A federal appeals court has tossed out a National Highway Traffic Safety Administration regulation that exempts motor vehicles more than 10 years old from odometer disclosure requirements.
In a unanimous decision, the three-judge panel in Chicago ruled that Congress did not authorize the secretary of transportation to exclude older vehicles from the disclosure provisions of the Vehicle Information and Cost Savings Act, also known as the Odometer Act.
Unless overturned on further appeal, the decision binds sellers of vehicles in Illinois, Wisconsin and Indiana, the three states covered by the 7th U.S. Circuit Court of Appeals.
Liz Neblett, a NHTSA public affairs officer in Washington, said, 'We are aware of the case but were not named in the suit. We are looking at the situation to see what, if anything, should be done in the future.'
The decision means a seller must provide an odometer disclosure statement to the purchaser of any car or truck, regardless of age, according to Christopher Langone, who argued the appeal for Chicago Car Exchange. His client specializes in classic and antique vehicles.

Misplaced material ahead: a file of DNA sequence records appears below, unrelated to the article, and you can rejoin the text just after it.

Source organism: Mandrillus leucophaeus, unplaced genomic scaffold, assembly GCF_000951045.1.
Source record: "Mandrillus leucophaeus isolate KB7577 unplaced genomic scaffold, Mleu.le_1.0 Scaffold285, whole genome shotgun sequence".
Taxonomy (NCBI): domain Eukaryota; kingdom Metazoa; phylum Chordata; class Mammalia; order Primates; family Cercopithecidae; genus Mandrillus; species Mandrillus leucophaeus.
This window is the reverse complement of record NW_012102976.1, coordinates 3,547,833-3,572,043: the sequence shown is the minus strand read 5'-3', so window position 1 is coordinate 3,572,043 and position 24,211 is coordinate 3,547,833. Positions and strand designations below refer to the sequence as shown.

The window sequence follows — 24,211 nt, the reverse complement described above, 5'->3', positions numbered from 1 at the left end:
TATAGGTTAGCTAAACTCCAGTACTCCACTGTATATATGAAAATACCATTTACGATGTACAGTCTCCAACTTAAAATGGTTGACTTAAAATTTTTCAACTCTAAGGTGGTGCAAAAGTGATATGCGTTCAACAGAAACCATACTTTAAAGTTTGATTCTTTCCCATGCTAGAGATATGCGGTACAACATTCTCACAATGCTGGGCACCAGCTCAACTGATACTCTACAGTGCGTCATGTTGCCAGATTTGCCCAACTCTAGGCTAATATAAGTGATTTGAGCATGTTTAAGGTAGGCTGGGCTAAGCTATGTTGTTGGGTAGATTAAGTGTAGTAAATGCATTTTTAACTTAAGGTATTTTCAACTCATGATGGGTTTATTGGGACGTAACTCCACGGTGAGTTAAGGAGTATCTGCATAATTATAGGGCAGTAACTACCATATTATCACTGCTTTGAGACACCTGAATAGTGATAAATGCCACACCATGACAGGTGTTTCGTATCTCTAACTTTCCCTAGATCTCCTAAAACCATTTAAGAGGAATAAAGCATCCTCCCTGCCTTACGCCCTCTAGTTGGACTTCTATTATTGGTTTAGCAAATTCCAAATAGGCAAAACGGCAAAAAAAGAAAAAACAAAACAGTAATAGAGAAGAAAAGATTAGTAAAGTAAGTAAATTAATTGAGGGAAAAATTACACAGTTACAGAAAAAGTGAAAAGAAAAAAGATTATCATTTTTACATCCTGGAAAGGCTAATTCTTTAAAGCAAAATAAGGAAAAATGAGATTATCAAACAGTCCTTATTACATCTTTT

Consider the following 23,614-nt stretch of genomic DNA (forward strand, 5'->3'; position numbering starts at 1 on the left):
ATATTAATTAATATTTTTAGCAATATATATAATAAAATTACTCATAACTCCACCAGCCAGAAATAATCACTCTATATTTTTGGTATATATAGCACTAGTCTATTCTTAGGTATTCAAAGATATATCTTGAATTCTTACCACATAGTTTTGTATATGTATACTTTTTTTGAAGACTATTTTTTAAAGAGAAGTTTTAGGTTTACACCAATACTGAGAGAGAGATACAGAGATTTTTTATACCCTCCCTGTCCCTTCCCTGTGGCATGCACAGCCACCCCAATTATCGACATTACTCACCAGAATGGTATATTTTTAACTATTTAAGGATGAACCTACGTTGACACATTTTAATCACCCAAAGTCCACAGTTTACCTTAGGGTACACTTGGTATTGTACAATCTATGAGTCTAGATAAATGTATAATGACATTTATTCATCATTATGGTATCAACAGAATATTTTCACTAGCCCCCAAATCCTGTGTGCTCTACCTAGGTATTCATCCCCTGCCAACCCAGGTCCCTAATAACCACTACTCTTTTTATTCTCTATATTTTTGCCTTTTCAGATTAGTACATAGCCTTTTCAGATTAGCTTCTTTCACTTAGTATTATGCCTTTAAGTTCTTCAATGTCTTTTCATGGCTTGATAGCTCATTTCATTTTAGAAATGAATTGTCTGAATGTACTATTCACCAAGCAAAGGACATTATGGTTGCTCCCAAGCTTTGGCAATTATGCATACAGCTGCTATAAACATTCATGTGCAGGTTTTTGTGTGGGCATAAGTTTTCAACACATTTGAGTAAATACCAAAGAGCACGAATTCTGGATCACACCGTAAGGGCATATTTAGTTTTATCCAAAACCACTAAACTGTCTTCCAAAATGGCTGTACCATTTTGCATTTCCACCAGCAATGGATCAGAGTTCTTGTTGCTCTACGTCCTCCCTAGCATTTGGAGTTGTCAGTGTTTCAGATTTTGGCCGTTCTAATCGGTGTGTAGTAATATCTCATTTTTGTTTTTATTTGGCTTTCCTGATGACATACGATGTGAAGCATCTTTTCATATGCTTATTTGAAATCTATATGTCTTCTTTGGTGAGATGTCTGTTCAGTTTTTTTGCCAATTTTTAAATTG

'Dealerships, whether new or used, should give a disclosure statement with every transaction,' Langone said.
In the same decision, however, the appeals court said plaintiff David Diersen cannot press his odometer fraud claim against Chicago Car Exchange. In 1984, he paid $16,790 for a 1968 Dodge Charger R/T.
He failed to present evidence that the dealership deliberately misrepresented the car's mileage, the 7th Circuit panel said.
Diersen, an auditor for the federal government, contended the disclosure statement he received falsely listed about 22,600 original miles. Instead, he asserted, the actual mileage was about 75,000.
The dealership denied that the statement was inaccurate and said it had no reason to disbelieve the sworn statement of the seller.
Diersen turned down the dealership's offer to refund the full purchase price. A judge dismissed the lawsuit without trial. Diersen, representing himself, appealed.
In the new decision, Appeals Judge John Coffey rejected the dealership's argument that the Odometer Act doesn't cover vehicles more than 10 years old.
The 1988 NHTSA regulation purporting to exempt such vehicles is invalid, according to the court. 'The text of the law does not, either explicitly or implicitly, exempt any class of motor vehicles from its odometer disclosure requirements,' the appeals court said.
Diersen has asked the appeals court for a new hearing on the fraud issue. If he loses there, 'I'm going to the Supreme Court.'